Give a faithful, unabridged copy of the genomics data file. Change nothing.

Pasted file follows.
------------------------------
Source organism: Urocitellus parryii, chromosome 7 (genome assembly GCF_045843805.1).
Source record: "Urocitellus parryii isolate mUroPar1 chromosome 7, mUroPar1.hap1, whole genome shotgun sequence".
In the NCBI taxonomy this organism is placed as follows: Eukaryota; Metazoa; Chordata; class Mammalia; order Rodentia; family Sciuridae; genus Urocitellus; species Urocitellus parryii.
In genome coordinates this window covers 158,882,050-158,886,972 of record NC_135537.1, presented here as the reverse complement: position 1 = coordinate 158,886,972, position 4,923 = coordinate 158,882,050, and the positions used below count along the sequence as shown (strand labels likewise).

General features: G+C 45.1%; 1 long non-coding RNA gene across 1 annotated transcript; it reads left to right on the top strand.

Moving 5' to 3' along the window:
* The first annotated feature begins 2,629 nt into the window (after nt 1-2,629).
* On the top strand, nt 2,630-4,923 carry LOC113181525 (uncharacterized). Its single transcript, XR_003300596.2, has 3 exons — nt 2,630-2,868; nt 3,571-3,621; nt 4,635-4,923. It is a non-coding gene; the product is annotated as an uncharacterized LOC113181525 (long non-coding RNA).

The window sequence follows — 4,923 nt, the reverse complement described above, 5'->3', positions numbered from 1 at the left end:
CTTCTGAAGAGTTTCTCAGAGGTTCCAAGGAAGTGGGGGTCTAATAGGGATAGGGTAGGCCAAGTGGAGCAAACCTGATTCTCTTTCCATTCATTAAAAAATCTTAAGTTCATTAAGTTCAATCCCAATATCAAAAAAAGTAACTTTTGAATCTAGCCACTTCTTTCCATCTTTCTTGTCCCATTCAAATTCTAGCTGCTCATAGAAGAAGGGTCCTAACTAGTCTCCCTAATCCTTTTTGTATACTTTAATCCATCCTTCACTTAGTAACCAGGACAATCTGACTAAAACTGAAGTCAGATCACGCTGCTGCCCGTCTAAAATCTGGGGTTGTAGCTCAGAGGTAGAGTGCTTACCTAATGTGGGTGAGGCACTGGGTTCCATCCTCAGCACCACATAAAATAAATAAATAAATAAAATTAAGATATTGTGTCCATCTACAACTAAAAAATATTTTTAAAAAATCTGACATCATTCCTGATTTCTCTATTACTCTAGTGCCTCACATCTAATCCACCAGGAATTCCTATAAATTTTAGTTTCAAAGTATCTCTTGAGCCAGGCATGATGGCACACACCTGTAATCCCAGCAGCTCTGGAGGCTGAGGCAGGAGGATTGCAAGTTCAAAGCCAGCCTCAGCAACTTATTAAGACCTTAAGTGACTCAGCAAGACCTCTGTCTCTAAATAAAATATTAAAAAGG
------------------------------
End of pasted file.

Source organism: Urocitellus parryii, chromosome 7 (genome assembly GCF_045843805.1).
Source record: "Urocitellus parryii isolate mUroPar1 chromosome 7, mUroPar1.hap1, whole genome shotgun sequence".
In the NCBI taxonomy this organism is placed as follows: Eukaryota; Metazoa; Chordata; class Mammalia; order Rodentia; family Sciuridae; genus Urocitellus; species Urocitellus parryii.
In genome coordinates this window covers 158,882,050-158,886,972 of record NC_135537.1, presented here as the reverse complement: position 1 = coordinate 158,886,972, position 4,923 = coordinate 158,882,050, and the positions used below count along the sequence as shown (strand labels likewise).

General features: G+C 45.1%; 1 long non-coding RNA gene across 1 annotated transcript; it reads left to right on the top strand.

Moving 5' to 3' along the window:
* The first annotated feature begins 2,629 nt into the window (after nt 1-2,629).
* On the top strand, nt 2,630-4,923 carry LOC113181525 (uncharacterized). Its single transcript, XR_003300596.2, has 3 exons — nt 2,630-2,868; nt 3,571-3,621; nt 4,635-4,923. It is a non-coding gene; the product is annotated as an uncharacterized LOC113181525 (long non-coding RNA).

The window sequence follows — 4,923 nt, the reverse complement described above, 5'->3', positions numbered from 1 at the left end:
CTTCTGAAGAGTTTCTCAGAGGTTCCAAGGAAGTGGGGGTCTAATAGGGATAGGGTAGGCCAAGTGGAGCAAACCTGATTCTCTTTCCATTCATTAAAAAATCTTAAGTTCATTAAGTTCAATCCCAATATCAAAAAAAGTAACTTTTGAATCTAGCCACTTCTTTCCATCTTTCTTGTCCCATTCAAATTCTAGCTGCTCATAGAAGAAGGGTCCTAACTAGTCTCCCTAATCCTTTTTGTATACTTTAATCCATCCTTCACTTAGTAACCAGGACAATCTGACTAAAACTGAAGTCAGATCACGCTGCTGCCCGTCTAAAATCTGGGGTTGTAGCTCAGAGGTAGAGTGCTTACCTAATGTGGGTGAGGCACTGGGTTCCATCCTCAGCACCACATAAAATAAATAAATAAATAAAATTAAGATATTGTGTCCATCTACAACTAAAAAATATTTTTAAAAAATCTGACATCATTCCTGATTTCTCTATTACTCTAGTGCCTCACATCTAATCCACCAGGAATTCCTATAAATTTTAGTTTCAAAGTATCTCTTGAGCCAGGCATGATGGCACACACCTGTAATCCCAGCAGCTCTGGAGGCTGAGGCAGGAGGATTGCAAGTTCAAAGCCAGCCTCAGCAACTTATTAAGACCTTAAGTGACTCAGCAAGACCTCTGTCTCTAAATAAAATATTAAAAAGG